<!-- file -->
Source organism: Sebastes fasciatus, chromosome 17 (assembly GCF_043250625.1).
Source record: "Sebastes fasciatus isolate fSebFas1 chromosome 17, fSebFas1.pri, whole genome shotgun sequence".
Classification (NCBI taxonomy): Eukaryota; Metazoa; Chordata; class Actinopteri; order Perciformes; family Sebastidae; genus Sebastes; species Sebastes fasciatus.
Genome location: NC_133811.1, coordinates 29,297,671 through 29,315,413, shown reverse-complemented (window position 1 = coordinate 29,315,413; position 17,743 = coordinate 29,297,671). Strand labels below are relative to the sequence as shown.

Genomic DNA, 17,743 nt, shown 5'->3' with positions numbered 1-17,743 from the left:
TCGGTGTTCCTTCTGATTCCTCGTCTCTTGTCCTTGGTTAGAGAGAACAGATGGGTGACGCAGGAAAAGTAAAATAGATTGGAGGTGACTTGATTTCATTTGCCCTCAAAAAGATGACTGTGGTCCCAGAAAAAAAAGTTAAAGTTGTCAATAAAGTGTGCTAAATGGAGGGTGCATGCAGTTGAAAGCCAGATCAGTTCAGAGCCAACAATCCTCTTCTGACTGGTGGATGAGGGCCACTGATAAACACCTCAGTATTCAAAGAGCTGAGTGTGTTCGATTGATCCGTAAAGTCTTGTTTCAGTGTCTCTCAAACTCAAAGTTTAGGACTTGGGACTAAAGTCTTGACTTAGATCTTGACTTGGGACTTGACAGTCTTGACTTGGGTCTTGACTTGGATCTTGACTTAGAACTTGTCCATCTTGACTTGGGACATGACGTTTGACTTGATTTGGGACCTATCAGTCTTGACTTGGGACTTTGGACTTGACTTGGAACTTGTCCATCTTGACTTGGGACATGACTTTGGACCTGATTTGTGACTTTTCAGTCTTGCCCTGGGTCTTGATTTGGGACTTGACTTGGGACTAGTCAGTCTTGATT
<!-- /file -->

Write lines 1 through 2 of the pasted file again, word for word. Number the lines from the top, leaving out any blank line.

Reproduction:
Source organism: Sebastes fasciatus, chromosome 17 (assembly GCF_043250625.1).
Source record: "Sebastes fasciatus isolate fSebFas1 chromosome 17, fSebFas1.pri, whole genome shotgun sequence".